Tony Agnello and Richard Factor chat to Sam Inglis about the 50 year history of Eventide, from their groundbreaking use of digital technology in the early ’70s to the modern challenges of adapting their algorithms for plug-ins and stompboxes.
00:00 - Introduction
00:27 - 50 Years Of Eventide
01:04 - The Early Days
02:52 - Introducing Digital Technology To The Studio
04:20 - H910 Harmonizer
07:49 - The Birth Of The Effects Unit
09:23 - Eventide Everywhere!
10:58 - The Strangest Use For A Harmonizer
11:33 - Auto-Tune Before Auto-Tune
12:50 - SP2016 Array Processor
15:21 - Eventide's Weirdest Product
16:51 - Rare Items / The S1066 Effects Unit
18:52 - Adapting Algorithms
22:35 - Physion / Structural Effects
24:21 - The Use Of Software In All Tech
26:12 - Audio Networking
27:30 - Ending
Eventide - Company Biog
Eventide have spent the past 50 years creating technical solutions for various industries. Richard Factor initially founded the business in 1971 to create custom-made solutions for studio engineers. The first product was a tape search unit for the Ampex MM1000, built for New York producer Steve Katz to assist his workflow in the studio. This led to Ampex themselves requesting units and a range of small electronic projects followed. One of those projects became the 1745 Digital Delay Line with the introduction of RAM and, later, pitch change.
In 1972 Tony Agnello joined the company and developed the H910 Harmonizer® which became a huge success and was followed by the H949 with ‘deglitch’ feature, allowing for cleaner pitch control. At this time they started to develop products for the broadcast market, including the Monstermat and the Mono Stereo Matrix unit. This led to them developing HP compatible RAM boards, and HPIB buffers and ethernet cards. In the '80s they returned to their original idea of developing a general purpose digital audio processor utilising DSP, and the Eventide SP2016 was created.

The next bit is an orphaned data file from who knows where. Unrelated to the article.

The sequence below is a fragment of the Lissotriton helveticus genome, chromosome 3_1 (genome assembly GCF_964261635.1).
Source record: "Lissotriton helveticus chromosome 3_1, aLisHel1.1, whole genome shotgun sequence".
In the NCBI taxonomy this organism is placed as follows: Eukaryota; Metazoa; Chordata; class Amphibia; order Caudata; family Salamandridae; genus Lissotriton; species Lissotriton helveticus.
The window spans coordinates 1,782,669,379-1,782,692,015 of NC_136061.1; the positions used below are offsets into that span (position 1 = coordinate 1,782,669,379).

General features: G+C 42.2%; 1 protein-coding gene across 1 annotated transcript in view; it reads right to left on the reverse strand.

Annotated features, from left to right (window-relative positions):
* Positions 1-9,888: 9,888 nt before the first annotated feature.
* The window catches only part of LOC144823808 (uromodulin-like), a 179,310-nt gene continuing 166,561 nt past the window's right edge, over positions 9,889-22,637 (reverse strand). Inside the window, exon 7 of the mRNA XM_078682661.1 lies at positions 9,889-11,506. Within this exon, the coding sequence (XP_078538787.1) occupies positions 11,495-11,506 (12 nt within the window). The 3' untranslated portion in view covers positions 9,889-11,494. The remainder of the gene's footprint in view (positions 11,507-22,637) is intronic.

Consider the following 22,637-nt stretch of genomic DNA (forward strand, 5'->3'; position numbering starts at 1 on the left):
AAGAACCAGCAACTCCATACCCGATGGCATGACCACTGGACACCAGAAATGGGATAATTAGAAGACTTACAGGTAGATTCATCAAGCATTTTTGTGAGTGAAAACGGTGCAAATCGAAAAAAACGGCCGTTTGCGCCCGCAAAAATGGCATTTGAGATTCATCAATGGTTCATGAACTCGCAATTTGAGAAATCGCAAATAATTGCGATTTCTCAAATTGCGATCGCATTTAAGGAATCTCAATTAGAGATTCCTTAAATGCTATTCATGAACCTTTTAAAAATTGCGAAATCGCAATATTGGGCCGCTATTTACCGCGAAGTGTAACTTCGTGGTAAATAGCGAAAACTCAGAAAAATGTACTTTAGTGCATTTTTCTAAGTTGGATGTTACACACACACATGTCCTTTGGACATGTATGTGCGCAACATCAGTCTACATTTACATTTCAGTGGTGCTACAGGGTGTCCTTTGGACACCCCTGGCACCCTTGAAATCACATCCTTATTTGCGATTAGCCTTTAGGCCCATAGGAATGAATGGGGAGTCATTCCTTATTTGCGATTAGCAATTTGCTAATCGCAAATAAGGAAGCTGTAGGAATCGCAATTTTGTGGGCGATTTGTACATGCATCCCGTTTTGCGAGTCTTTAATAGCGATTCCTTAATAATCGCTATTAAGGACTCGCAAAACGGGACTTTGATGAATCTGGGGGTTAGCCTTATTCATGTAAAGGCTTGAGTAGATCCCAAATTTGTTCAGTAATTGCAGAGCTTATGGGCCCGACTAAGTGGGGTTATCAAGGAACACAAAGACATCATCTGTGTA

Following a move to larger premises, Eventide became involved in developing moving maps for aviation use. They also solved another problem for the broadcast and customer service industry by creating the Logging Recorder, using DVD-RAM storage media. Today their tech is used extensively within the broadcast, music, aviation and customer service industries.
Interviewer: Sam Inglis - Biog
Editor In Chief Sam Inglis has been with Sound On Sound for more than 20 years. He is a recording engineer, producer, songwriter and folk musician who studies the traditional songs of England and Scotland, and is the author of two books: Neil Young's Harvest (Bloomsbury, 2003) and Teach Yourself Songwriting (Hodder, 2006).
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